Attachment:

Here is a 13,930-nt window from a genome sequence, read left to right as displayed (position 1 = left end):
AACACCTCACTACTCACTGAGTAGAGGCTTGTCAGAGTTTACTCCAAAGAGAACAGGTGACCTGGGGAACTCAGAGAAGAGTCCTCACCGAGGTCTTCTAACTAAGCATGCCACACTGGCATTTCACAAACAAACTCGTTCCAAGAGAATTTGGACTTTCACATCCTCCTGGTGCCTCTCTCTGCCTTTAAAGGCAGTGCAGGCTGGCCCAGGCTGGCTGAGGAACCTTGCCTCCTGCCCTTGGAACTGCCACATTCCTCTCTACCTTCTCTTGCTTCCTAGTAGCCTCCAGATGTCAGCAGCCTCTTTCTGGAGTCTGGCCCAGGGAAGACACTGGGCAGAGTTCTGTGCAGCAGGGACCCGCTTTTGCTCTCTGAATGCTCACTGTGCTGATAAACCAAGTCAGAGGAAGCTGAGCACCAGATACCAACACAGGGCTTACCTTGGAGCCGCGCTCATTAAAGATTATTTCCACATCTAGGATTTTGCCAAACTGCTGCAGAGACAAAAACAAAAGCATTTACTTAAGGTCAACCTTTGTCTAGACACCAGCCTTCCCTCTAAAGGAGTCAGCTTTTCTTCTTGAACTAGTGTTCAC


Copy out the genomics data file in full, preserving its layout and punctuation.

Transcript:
Here is a 13,930-nt window from a genome sequence, read left to right as displayed (position 1 = left end):
AACACCTCACTACTCACTGAGTAGAGGCTTGTCAGAGTTTACTCCAAAGAGAACAGGTGACCTGGGGAACTCAGAGAAGAGTCCTCACCGAGGTCTTCTAACTAAGCATGCCACACTGGCATTTCACAAACAAACTCGTTCCAAGAGAATTTGGACTTTCACATCCTCCTGGTGCCTCTCTCTGCCTTTAAAGGCAGTGCAGGCTGGCCCAGGCTGGCTGAGGAACCTTGCCTCCTGCCCTTGGAACTGCCACATTCCTCTCTACCTTCTCTTGCTTCCTAGTAGCCTCCAGATGTCAGCAGCCTCTTTCTGGAGTCTGGCCCAGGGAAGACACTGGGCAGAGTTCTGTGCAGCAGGGACCCGCTTTTGCTCTCTGAATGCTCACTGTGCTGATAAACCAAGTCAGAGGAAGCTGAGCACCAGATACCAACACAGGGCTTACCTTGGAGCCGCGCTCATTAAAGATTATTTCCACATCTAGGATTTTGCCAAACTGCTGCAGAGACAAAAACAAAAGCATTTACTTAAGGTCAACCTTTGTCTAGACACCAGCCTTCCCTCTAAAGGAGTCAGCTTTTCTTCTTGAACTAGTGTTCAC